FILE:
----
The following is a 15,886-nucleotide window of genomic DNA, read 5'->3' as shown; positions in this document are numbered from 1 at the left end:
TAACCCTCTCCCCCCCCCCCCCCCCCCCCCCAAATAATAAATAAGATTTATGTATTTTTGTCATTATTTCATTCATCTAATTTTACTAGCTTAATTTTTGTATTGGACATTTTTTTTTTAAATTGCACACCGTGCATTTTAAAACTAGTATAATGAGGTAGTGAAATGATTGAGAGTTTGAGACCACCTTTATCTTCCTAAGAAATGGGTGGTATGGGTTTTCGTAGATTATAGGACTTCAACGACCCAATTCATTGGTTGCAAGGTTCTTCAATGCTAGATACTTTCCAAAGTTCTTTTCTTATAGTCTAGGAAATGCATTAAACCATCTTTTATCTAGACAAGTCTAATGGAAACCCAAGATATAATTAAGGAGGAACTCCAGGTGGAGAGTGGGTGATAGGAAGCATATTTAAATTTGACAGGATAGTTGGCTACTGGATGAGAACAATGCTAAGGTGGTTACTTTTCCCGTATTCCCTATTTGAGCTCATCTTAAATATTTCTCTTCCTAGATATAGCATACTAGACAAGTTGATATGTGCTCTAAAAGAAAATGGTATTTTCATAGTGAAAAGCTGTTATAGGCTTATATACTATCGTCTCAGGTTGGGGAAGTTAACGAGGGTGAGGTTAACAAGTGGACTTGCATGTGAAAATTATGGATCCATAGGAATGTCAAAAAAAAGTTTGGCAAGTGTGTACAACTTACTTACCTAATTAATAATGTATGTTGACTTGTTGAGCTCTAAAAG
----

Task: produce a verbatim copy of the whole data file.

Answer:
The following is a 15,886-nucleotide window of genomic DNA, read 5'->3' as shown; positions in this document are numbered from 1 at the left end:
TAACCCTCTCCCCCCCCCCCCCCCCCCCCCCAAATAATAAATAAGATTTATGTATTTTTGTCATTATTTCATTCATCTAATTTTACTAGCTTAATTTTTGTATTGGACATTTTTTTTTTAAATTGCACACCGTGCATTTTAAAACTAGTATAATGAGGTAGTGAAATGATTGAGAGTTTGAGACCACCTTTATCTTCCTAAGAAATGGGTGGTATGGGTTTTCGTAGATTATAGGACTTCAACGACCCAATTCATTGGTTGCAAGGTTCTTCAATGCTAGATACTTTCCAAAGTTCTTTTCTTATAGTCTAGGAAATGCATTAAACCATCTTTTATCTAGACAAGTCTAATGGAAACCCAAGATATAATTAAGGAGGAACTCCAGGTGGAGAGTGGGTGATAGGAAGCATATTTAAATTTGACAGGATAGTTGGCTACTGGATGAGAACAATGCTAAGGTGGTTACTTTTCCCGTATTCCCTATTTGAGCTCATCTTAAATATTTCTCTTCCTAGATATAGCATACTAGACAAGTTGATATGTGCTCTAAAAGAAAATGGTATTTTCATAGTGAAAAGCTGTTATAGGCTTATATACTATCGTCTCAGGTTGGGGAAGTTAACGAGGGTGAGGTTAACAAGTGGACTTGCATGTGAAAATTATGGATCCATAGGAATGTCAAAAAAAAGTTTGGCAAGTGTGTACAACTTACTTACCTAATTAATAATGTATGTTGACTTGTTGAGCTCTAAAAG